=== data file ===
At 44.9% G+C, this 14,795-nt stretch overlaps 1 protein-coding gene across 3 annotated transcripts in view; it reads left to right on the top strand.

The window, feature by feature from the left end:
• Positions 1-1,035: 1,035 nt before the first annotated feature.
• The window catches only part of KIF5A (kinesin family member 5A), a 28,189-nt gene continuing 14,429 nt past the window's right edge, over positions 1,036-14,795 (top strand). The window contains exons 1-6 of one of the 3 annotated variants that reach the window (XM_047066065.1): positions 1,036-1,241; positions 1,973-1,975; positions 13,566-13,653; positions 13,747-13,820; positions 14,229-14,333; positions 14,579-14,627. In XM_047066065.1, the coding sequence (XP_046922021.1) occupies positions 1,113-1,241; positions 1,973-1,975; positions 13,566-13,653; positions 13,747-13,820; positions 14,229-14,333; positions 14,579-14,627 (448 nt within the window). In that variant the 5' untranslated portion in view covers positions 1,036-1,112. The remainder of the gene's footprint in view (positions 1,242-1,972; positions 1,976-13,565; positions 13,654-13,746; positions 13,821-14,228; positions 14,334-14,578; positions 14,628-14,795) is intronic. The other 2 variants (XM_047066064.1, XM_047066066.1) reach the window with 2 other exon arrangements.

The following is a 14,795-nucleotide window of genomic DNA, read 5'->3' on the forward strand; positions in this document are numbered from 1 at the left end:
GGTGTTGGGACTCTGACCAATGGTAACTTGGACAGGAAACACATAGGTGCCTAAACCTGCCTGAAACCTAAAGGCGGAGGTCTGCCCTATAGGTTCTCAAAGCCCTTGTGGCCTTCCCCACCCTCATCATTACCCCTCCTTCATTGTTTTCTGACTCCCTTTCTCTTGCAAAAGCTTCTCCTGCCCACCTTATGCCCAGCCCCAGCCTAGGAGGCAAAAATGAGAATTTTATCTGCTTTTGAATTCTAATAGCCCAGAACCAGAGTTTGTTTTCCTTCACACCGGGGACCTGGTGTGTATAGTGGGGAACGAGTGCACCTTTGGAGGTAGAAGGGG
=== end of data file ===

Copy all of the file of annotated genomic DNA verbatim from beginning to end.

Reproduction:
At 44.9% G+C, this 14,795-nt stretch overlaps 1 protein-coding gene across 3 annotated transcripts in view; it reads left to right on the top strand.

The window, feature by feature from the left end:
• Positions 1-1,035: 1,035 nt before the first annotated feature.
• The window catches only part of KIF5A (kinesin family member 5A), a 28,189-nt gene continuing 14,429 nt past the window's right edge, over positions 1,036-14,795 (top strand). The window contains exons 1-6 of one of the 3 annotated variants that reach the window (XM_047066065.1): positions 1,036-1,241; positions 1,973-1,975; positions 13,566-13,653; positions 13,747-13,820; positions 14,229-14,333; positions 14,579-14,627. In XM_047066065.1, the coding sequence (XP_046922021.1) occupies positions 1,113-1,241; positions 1,973-1,975; positions 13,566-13,653; positions 13,747-13,820; positions 14,229-14,333; positions 14,579-14,627 (448 nt within the window). In that variant the 5' untranslated portion in view covers positions 1,036-1,112. The remainder of the gene's footprint in view (positions 1,242-1,972; positions 1,976-13,565; positions 13,654-13,746; positions 13,821-14,228; positions 14,334-14,578; positions 14,628-14,795) is intronic. The other 2 variants (XM_047066064.1, XM_047066066.1) reach the window with 2 other exon arrangements.

The following is a 14,795-nucleotide window of genomic DNA, read 5'->3' on the forward strand; positions in this document are numbered from 1 at the left end:
GGTGTTGGGACTCTGACCAATGGTAACTTGGACAGGAAACACATAGGTGCCTAAACCTGCCTGAAACCTAAAGGCGGAGGTCTGCCCTATAGGTTCTCAAAGCCCTTGTGGCCTTCCCCACCCTCATCATTACCCCTCCTTCATTGTTTTCTGACTCCCTTTCTCTTGCAAAAGCTTCTCCTGCCCACCTTATGCCCAGCCCCAGCCTAGGAGGCAAAAATGAGAATTTTATCTGCTTTTGAATTCTAATAGCCCAGAACCAGAGTTTGTTTTCCTTCACACCGGGGACCTGGTGTGTATAGTGGGGAACGAGTGCACCTTTGGAGGTAGAAGGGG